I always end up energized and enthused after I have met with my wonderful editor at Bloomsbury USA Children’s, Melanie Cecka. As publishing director, Melanie has a perspective on the business that gives me insight not only into what I’m doing, but where it fits in overall.
A lot of our conversation over lunch yesterday was about eBooks. Bloomsbury Children’s has been taking a very close look at releasing teen and middle-grade books in e-versions. Are teens reading books on Kindles? Nooks? iPhones? iPads? What is the effect of the e-reader price reduction on those numbers, and how are young readers managing to order eBooks (if they are) when at those ages they don’t generally have credit cards? Are the successful teen eBooks only those that have adult fans too (Stephenie Meyer, for instance)?
As someone with a business gene mixed into my overall makeup, these questions intrigue me. The way the publishing model is changing is very exciting. The fact that books are more readily available in more formats is a hopeful sign for the future of civilization, I think. Smart publishers, like Bloomsbury, are not sticking their heads in the sand, but trying to evolve to accommodate new technology and find ways to benefit themselves, their authors, and the readers.
Of course I brought up the issue of how easy it is for anyone with a manuscript to publish his or her own eBook and make it available on Amazon, or, with Smashwords, on multiple e-reader platforms. I have my own concerns about flooding the market with books that have not gone through the filter of professional editing, but there will always be those overlooked gems that become word-of-mouth hits.
Yet even a really good book gets better with good, professional editorial intervention. As Melanie pointed out, there’s far more to publishing than just throwing a book out there. Publishers put manuscripts through a rigorous editing process (that usually takes place after the writer has had her own readers make their comments), invest in production (whether physical or digital), send hundreds of costly ARCs out to reviewers all over the country, and then send finished books out too. They produce catalogues, attend book fairs and conferences, and market as much as they can on their limited budgets and with limited staff. The cost, to the publisher, of bringing a book to market is tens of thousands of dollars.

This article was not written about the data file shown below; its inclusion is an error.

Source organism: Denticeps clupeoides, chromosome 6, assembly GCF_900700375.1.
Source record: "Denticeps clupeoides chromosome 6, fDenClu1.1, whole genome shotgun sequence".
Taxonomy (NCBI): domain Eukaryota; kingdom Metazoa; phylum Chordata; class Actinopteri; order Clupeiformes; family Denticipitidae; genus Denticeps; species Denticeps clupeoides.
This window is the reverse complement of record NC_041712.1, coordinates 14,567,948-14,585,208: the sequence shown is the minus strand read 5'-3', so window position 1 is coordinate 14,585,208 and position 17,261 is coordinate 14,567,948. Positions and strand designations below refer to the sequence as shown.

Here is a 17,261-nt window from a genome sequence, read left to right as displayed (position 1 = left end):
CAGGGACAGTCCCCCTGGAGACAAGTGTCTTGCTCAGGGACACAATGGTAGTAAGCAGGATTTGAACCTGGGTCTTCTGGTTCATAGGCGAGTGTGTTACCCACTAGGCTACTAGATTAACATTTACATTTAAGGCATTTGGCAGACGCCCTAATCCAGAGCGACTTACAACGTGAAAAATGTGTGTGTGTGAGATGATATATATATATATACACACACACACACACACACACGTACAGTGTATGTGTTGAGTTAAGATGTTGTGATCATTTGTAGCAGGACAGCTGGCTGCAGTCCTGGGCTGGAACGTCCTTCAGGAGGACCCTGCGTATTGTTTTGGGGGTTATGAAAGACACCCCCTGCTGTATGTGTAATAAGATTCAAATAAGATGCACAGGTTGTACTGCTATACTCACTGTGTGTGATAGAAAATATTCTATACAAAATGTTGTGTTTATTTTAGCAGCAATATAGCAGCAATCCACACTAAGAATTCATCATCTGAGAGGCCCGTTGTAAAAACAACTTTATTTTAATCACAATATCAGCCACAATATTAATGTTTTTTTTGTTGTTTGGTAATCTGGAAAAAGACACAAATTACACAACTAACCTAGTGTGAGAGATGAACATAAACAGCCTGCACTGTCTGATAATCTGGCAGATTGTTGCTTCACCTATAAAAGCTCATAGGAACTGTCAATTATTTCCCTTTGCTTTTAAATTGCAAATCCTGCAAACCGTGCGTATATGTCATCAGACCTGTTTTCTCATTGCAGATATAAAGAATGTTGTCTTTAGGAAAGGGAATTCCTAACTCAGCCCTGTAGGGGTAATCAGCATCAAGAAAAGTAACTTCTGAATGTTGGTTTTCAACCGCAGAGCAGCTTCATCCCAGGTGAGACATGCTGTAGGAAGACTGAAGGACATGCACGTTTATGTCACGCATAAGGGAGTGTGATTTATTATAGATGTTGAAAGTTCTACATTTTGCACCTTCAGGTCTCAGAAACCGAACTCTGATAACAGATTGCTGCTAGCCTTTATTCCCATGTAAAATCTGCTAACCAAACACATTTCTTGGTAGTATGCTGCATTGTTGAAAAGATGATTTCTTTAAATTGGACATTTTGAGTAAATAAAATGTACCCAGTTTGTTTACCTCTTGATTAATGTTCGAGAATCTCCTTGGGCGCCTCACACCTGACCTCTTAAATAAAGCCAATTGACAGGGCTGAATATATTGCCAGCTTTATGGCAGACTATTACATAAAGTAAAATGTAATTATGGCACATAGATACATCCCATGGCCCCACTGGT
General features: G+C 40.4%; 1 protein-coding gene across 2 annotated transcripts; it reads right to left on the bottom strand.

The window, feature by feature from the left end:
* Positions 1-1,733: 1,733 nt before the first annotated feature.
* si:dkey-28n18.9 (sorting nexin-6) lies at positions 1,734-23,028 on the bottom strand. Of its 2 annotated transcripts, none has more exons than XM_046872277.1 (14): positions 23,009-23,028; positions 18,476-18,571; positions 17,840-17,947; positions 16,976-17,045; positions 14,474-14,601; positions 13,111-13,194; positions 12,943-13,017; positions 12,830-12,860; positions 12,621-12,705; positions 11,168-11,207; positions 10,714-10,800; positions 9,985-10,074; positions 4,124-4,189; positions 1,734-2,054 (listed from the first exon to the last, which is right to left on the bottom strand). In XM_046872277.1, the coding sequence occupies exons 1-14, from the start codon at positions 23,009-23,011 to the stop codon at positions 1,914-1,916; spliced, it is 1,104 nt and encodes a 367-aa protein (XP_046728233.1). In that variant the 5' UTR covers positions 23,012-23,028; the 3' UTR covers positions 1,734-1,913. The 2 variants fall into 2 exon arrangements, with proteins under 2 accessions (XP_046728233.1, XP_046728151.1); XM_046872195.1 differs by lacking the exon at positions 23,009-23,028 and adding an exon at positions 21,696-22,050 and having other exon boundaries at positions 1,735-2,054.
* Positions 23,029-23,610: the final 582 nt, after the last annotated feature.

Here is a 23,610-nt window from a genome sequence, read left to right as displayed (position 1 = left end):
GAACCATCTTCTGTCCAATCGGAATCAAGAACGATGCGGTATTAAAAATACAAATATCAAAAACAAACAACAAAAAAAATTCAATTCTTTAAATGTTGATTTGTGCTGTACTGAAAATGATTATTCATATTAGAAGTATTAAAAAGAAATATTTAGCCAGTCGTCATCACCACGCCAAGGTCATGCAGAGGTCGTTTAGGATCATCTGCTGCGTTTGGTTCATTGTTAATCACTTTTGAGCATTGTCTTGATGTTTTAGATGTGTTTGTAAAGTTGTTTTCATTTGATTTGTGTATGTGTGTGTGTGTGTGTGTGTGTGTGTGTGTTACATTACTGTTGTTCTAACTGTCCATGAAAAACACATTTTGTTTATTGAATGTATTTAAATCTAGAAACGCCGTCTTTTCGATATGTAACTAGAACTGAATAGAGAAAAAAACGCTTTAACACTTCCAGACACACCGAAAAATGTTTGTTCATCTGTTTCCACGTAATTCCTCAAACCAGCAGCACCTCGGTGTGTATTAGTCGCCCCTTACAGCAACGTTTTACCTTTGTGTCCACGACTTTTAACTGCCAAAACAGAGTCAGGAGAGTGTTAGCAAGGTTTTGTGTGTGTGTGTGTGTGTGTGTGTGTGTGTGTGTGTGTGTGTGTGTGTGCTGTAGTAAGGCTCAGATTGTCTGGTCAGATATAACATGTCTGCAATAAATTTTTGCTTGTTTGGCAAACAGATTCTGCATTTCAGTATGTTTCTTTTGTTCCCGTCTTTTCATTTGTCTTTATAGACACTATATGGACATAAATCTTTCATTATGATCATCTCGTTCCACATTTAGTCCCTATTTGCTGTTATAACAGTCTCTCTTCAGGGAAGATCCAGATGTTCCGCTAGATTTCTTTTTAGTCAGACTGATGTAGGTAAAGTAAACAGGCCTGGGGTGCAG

While eBooks eliminate the costs of print production and warehousing, even if a book were going straight to an e-edition without a print edition, the editorial process is still very expensive and time consuming.
Many people yearn to be published authors. I feel extremely grateful that I have the support of my agent and my editor to help me bring my books to the world. If things were different, if I hadn’t been one of the lucky ones whose manuscripts were accepted for publication and then put through the traditional process, would I put out an eBook?
The answer is I don’t know. Probably at some point I would realize that something about what I was writing didn’t achieve the level of quality or marketability that publishers and agents are looking for, and I might have tried to put my talents and interests into something else. That sort of happened to me with music. Much as I loved playing the piano, at one point I realized that no matter how hard I practiced, I would never achieve the level of artistry necessary to be a great concert pianist.
But I certainly don’t begrudge anyone who just wants her work out there the opportunity that e-publishing presents. Sometimes there are specific markets looking for a particular theme, and they’ll find books that fit into their theme by hook or by crook. Other times, a self-published author puts in so much work and effort to do her own marketing that she achieves a measure of success without a traditional publisher. And of course, there are the Christopher Paolinis of this world.
Whatever the changes in the publishing world, publishers like Bloomsbury are not going away anytime soon. I think readers respect the professional filter that helps ensure that a book in a bookstore is of a certain level of quality. Opinions and tastes will always differ, and no one is always right. But I’m guessing that readers, even faced with the comparatively small mountain of choices they have today, will look for guidance—in the form of a publisher they can trust, a review, a personal recommendation—when they decide to invest time, money, and emotional and mental effort into reading a book.